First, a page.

Steepland terrain is a characteristic of the Pacific Rim which must be better understood to mitigate and reduce risk associated with the cascade of sediment through short, steep, energetic catchments. The natural laboratory of New Zealand’s East Coast ranges provides examples to improve the understanding of linkages between slopes and channels in the upper part of steepland river systems at this critical point in the sediment cascade. These examples illustrate an array of processes contributing abundant sediment in concert with intrinsic and extrinsic controls conditioning catchment connectivity. Once generated from hillslopes, the residence time of alluvium is contingent upon the efficacy of erosion and transfer processes moving sediment along the conveyor. Impacts of point sources of sediment delivery may be long-lived.
In this study, a probabilistic analysis to predict landslide runout based on an inventory of snowmelt-induced landslide disasters with consideration of differences in the topographic features of travel paths was conducted. The inventory included 76 landslides that occurred during snowfall/snowmelt periods between 1947 and 2012. These landslides were divided into three groups based on a topographic classification using GIS analysis. The probability of a landslide traveling for a specific distance and its traveling ratio were examined for each group by fitting the empirical cumulative distributions to exponential distribution functions. The fitted exponential distribution functions and outcomes of the estimations were very similar for landslides traveling along floodplain (FP) and slope (SL), despite differences in the slope gradients of the travel paths. The probability that landslide runout would exceed the criteria of the Sediement Disaster Prone Areas (SDPAs) was <1% for the FP and SL groups. In contrast, landslides traveling along headwater channel (HC) were likely to travel further than the criteria, particularly in landslide-initiated debris flows. Even if their travel distances was restricted to the movement of displaced mass by initial landslides, HC landslides tended to travel further than the other landslide groups.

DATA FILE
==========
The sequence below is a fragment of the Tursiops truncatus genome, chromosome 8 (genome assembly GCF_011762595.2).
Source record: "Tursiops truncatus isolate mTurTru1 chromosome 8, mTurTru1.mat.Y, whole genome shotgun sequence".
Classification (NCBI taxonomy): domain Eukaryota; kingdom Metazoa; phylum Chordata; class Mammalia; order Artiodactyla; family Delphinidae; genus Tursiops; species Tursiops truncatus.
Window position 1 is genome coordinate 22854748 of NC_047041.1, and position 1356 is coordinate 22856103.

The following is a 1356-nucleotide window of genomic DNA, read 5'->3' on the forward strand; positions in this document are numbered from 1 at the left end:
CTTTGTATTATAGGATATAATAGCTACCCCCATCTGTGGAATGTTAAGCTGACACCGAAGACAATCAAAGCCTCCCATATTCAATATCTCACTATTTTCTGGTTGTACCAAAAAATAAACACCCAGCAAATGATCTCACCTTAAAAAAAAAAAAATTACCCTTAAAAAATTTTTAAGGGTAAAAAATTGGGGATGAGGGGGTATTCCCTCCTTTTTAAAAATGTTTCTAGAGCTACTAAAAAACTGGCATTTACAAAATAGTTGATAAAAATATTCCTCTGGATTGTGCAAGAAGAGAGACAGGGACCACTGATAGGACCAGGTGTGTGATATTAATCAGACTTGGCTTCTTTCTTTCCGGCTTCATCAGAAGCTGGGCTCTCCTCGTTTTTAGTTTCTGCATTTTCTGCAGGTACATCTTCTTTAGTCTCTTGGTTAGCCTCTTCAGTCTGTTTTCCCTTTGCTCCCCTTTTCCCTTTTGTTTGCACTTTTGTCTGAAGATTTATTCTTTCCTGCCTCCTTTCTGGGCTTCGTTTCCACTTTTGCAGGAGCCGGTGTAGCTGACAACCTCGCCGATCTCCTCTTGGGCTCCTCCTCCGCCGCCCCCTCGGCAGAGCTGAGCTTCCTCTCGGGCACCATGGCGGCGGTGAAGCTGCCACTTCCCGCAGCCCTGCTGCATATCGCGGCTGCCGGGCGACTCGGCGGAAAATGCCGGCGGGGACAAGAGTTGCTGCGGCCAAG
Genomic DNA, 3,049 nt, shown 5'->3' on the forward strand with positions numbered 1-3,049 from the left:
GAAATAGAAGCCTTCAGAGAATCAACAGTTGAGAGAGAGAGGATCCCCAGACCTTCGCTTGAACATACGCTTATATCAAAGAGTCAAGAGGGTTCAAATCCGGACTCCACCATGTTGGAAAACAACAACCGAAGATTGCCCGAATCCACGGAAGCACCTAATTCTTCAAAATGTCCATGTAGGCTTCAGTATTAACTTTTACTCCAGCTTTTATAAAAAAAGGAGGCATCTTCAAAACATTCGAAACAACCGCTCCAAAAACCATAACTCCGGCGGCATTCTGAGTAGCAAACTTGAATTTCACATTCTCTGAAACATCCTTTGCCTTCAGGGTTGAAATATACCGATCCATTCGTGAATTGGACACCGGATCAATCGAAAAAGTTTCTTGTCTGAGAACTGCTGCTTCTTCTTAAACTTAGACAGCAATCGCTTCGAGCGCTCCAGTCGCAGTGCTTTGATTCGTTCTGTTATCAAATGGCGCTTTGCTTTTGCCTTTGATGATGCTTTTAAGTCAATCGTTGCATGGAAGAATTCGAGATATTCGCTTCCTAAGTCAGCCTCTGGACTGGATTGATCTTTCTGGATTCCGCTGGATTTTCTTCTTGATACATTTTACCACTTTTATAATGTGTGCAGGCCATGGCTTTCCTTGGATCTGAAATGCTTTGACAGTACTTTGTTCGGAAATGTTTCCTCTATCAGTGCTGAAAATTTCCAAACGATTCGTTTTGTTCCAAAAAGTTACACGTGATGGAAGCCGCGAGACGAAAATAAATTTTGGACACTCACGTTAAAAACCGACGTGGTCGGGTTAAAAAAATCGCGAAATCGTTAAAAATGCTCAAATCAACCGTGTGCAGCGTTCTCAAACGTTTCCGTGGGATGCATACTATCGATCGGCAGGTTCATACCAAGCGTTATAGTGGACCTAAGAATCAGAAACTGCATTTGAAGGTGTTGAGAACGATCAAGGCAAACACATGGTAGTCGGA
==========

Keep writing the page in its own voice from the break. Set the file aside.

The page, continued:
While the sediment disasters in the mountain area usually occur as multi-modal type, most of the existing warning systems or disaster prevention plans only consider single hazard. This study integrates rainfall-infiltration, slope stability, water discharge, and sediment runoff model to simulate the multi-modal sediment disaster on a basin scale. The results indicate that river discharge and sediment runoff are obviously affected by rainfall pattern, and had significant contribution to the change of riverbed elevation. In addition, this study proposes a new warning indicator (Critical water content, Wcr), which is based on IRIS (the Integrated Rainfall-Infiltration-Slope stability) model and multiple regression analysis, for assessing slope stability. It can swiftly predict which slope and when it collapses on a basin scale. The results not only offer the verification of the disaster prevention plan but also provide the foundation of developing the multi-modal disaster warning system.
We evaluated bedrock groundwater movements on a weathered granite hillslope based on hydrological and hydrochemical observations and tracer experiments. The bedrock groundwater level in the lower part of the hillslope responded rapidly to rainfall. Although the bedrock groundwater level in the middle part of the hillslope fluctuated much more slowly than the duration of rainfall events, the groundwater level of the bedrock groundwater zone rose sharply and reached the upper level of the weathered bedrock after a large rainfall event. This rapid rise of bedrock groundwater was induced by water stored in soil and/or by water in a shallow weathered bedrock layer moving through a cracked and/or fractured bedrock zone. There were several groundwater movement layers within the weathered bedrock in the middle part of the hillslope. Moreover, there were different groundwater movement flow paths from the middle part of the hillslope to the soil and bedrock layer at the bottom of the hillslope with hydraulic conductivities calculated to be in the order of 10-4 to 10-3 cm/s.